Coleridge has sent out a fourth number to day.  [9]  I have always expected every number to be the last. He may however possibly go on in this intermitti[MS torn] way till subscribers enough withdraw their names (partly in anger at its irregularity, more because they find it heathen Greek) – to give him an ostensible reason for stopping short. Both – he & Wordsworth powerfully as they can write & profoundly as they usually think, have been betrayed with the same fault, – that of making things easy of comprehension in themselves, difficult to be comprehended by their way of stating them. – Instead of going to the natural spring for water, they seem to like the labour of digging wells. The tower-of-Babel character of your English offends them grievously, [10]  – the hardness of theirs appears to me a less excusable fault.

Your plan of a Quarterly Magazine could not fail to answer if it were well started & supported. [11]  I wish you could start one, – & if you should will do for it all I can. –

God bless you


Sept 7. 1809.



* Address: To/ Wm Taylor Junr Esqr/ Surry Street/ Norwich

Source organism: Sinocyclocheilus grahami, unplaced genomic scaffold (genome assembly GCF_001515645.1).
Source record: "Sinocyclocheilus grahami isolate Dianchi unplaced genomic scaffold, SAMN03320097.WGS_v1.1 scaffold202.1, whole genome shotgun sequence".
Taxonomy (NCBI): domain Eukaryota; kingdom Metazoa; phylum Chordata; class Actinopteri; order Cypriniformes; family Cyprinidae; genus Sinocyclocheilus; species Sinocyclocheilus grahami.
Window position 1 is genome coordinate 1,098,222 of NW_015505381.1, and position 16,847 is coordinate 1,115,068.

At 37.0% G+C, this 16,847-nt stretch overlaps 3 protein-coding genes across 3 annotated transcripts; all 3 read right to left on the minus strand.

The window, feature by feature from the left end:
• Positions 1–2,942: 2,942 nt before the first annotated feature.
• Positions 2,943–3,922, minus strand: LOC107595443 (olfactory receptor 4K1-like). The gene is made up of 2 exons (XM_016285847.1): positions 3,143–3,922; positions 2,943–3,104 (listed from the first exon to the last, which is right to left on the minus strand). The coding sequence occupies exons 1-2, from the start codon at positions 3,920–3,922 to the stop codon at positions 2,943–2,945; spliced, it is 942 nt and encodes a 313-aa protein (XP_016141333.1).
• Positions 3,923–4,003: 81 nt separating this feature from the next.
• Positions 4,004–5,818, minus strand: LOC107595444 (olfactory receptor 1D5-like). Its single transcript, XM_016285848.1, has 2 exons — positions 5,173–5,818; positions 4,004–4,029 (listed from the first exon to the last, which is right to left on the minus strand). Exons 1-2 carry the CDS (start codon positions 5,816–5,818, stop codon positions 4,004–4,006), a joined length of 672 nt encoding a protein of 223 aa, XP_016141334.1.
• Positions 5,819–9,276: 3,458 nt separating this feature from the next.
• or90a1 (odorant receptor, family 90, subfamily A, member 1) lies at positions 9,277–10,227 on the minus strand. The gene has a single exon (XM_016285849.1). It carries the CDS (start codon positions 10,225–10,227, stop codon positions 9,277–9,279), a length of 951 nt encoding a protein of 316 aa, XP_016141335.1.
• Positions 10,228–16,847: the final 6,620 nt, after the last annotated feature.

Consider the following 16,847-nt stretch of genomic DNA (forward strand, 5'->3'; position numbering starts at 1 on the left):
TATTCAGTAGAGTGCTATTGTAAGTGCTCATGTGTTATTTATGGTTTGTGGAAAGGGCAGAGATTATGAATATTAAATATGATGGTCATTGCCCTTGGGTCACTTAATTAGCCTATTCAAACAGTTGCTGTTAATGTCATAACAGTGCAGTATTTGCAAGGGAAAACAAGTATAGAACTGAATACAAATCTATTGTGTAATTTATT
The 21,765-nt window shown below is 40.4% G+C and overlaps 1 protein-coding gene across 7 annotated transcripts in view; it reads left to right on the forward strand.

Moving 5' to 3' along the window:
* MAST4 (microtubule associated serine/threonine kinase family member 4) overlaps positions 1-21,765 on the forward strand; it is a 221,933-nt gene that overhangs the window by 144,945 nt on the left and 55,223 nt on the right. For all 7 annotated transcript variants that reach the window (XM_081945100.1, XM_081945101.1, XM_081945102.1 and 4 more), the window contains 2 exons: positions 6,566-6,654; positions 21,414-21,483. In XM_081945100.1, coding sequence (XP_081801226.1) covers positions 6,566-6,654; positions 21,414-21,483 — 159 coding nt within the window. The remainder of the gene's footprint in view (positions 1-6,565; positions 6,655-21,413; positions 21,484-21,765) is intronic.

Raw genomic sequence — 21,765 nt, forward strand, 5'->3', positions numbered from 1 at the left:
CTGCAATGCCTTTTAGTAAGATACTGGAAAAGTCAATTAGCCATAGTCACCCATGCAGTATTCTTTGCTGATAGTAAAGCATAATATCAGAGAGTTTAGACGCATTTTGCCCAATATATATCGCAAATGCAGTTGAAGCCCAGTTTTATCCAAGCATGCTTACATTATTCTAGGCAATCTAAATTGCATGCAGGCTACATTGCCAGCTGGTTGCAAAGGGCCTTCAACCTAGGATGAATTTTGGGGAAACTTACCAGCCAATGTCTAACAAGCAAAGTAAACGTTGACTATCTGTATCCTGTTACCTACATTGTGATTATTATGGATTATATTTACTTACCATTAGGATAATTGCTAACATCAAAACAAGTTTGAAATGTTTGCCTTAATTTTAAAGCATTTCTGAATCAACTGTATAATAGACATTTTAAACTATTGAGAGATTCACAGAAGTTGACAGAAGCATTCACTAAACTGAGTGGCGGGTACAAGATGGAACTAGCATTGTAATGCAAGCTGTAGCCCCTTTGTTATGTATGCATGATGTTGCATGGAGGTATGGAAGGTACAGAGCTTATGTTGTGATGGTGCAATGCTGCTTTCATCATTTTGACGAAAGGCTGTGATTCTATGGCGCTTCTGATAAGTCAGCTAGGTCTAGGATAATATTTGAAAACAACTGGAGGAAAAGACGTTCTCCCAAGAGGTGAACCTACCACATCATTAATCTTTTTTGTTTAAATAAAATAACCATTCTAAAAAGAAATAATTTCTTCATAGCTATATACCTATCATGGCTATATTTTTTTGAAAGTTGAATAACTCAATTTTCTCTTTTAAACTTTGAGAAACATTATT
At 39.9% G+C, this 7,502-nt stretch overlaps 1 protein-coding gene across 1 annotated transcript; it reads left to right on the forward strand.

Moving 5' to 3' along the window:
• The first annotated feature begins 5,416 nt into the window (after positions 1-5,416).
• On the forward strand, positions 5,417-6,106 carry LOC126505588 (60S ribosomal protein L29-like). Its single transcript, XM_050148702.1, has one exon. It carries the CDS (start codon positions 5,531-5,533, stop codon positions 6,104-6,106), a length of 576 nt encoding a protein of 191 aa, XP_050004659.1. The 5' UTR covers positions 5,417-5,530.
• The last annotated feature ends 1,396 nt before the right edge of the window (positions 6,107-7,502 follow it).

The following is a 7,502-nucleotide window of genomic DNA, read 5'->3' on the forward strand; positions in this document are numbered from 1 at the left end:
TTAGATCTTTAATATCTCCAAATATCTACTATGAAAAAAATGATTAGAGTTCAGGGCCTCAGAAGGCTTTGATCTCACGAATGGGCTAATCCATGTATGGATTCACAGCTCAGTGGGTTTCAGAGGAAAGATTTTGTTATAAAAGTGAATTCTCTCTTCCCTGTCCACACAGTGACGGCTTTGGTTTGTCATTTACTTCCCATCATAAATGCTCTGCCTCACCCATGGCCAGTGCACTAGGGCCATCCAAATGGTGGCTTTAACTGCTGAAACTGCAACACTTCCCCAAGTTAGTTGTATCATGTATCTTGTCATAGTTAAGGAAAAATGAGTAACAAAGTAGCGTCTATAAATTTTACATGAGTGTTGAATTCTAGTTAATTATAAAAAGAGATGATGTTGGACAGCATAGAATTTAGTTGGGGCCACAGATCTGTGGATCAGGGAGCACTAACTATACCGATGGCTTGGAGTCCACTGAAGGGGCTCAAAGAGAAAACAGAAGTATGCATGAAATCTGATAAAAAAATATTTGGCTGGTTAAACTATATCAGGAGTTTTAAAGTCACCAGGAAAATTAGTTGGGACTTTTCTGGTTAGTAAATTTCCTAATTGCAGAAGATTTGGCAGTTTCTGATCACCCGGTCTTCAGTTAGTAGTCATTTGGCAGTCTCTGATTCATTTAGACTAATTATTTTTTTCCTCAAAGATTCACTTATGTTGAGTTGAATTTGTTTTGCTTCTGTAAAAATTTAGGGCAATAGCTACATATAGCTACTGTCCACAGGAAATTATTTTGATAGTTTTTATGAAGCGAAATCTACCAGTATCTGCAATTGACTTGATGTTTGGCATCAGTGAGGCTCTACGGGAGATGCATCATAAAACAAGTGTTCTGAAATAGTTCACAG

Stamped: KESWICK/ 298
Endorsement: It is related of Hermogenes that he lived 77 years & wrote 77 books/ Ansd 28 Mar
MS: Huntington Library, HM 4864. ALS; 4p.
Previously published: J. W. Robberds (ed.), A Memoir of the Life and Writings of the Late William Taylor of Norwich, 2 vols (London, 1843), II, pp. 282–285. BACK

[1] See Southey to William Taylor, 24 May 1809, Letter 1635. Southey had been approached by James Ballantyne concerning the possibility of his editing a new review, to be called the Rhadamanthus. In Greek mythology Rhadamanthus was a wise king who was one of the judges of the dead. Southey’s plans for this periodical were never fulfilled. BACK

[2] Meaning his mentor or luminary. BACK

[3] The Athenæum: a Magazine of Literary and Miscellaneous Information was launched in 1807. Edited by John Aikin and published by Longmans, it included contributions from Southey. BACK

[4] ‘I shall rise again’. BACK

[5] Charles Wellbeloved (1769–1858; DNB), Unitarian minister and theology tutor, who reviewed religious and metaphysical works for the Annual Review. BACK

[6] The first volume of Southey’s History of Brazil was not published until 1810. BACK

[7] The second volume of the History of Brazil was published in 1817. BACK

[8] The Bishop’s Library and the Chapter Library. BACK

[9] Southey refers to The Friend, a periodical written by Coleridge in 1809 and 1810, spanning twenty-eight issues and ending in March 1810. BACK

[10] Southey often took Taylor to task for the obscurity of his review articles in letters to him. BACK

[11] Taylor’s plans did not come to fruition. BACK

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Keswick (mentioned 1 time)